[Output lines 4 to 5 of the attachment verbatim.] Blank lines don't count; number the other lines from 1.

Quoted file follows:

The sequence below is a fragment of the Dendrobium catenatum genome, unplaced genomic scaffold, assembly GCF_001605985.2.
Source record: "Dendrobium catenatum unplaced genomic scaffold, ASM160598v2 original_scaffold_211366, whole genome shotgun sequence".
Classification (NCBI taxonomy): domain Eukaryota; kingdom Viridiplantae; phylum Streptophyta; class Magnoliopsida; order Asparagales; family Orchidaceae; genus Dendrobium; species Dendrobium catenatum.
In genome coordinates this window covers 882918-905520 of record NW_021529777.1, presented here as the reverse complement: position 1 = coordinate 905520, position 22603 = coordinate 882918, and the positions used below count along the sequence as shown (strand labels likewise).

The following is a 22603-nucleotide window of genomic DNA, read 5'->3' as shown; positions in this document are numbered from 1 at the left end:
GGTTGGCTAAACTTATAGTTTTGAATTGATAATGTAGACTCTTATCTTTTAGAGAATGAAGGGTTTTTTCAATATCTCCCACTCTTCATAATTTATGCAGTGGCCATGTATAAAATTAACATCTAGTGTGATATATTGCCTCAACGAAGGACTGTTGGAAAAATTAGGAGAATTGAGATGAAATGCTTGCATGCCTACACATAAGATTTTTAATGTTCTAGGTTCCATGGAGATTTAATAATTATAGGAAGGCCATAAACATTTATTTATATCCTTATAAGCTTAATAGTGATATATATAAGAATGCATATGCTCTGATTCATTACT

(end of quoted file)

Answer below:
In genome coordinates this window covers 882918-905520 of record NW_021529777.1, presented here as the reverse complement: position 1 = coordinate 905520, position 22603 = coordinate 882918, and the positions used below count along the sequence as shown (strand labels likewise).

The following is a 22603-nucleotide window of genomic DNA, read 5'->3' as shown; positions in this document are numbered from 1 at the left end: